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What can the small States do ?
Rhode Island or Delaware can amend the Constitution of the United States as parts of the three-fourths, but the United States have no power to amend the Constitutions of these small States of the Union. The smallest State can vote to unseat a President, but the United States cannot unseat the Governor of the smallest of the States. The reason is that the States are principals.
What of the Bill of Rights?
The first ten “ Amendments," as they are called, constitute a Bill of Rights, and were passed by the new Congress begun and held at the city of New York on Wednesday, the fourth day of March, 1789. They were ratified between the constitutional number of States, 1791.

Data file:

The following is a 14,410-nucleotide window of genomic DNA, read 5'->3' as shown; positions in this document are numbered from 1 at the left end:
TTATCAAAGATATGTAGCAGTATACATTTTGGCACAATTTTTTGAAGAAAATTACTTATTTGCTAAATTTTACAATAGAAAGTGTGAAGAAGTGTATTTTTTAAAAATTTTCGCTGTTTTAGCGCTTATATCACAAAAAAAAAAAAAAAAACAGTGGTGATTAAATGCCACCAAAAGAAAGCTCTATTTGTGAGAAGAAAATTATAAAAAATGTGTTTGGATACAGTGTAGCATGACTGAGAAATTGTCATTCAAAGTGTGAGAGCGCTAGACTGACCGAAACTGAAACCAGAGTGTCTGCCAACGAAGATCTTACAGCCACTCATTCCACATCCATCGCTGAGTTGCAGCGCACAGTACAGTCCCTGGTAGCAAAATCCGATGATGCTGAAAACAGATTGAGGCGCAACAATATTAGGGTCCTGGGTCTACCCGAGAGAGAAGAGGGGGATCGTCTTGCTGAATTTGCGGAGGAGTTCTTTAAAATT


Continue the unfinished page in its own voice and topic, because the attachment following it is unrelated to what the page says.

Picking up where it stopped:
The preamble to the joint resolution of Congress says: “ The conventions of a number of States having, at the time of the adoption of the Constitution, expressed a desire, in order to prevent misconstruction and abuse of its powers, that further declaratory and restrictive clauses should be added, and as extending the ground of public confidence in the government will best insure the beneficent ends of its institution : Resolved," (here follows the joint resolution proposing the “ Amendments” to the legislatures of the several States). The articles so ratified have special application to the reserved or ungranted powers of the States. The Supreme Court of the United States have so decided.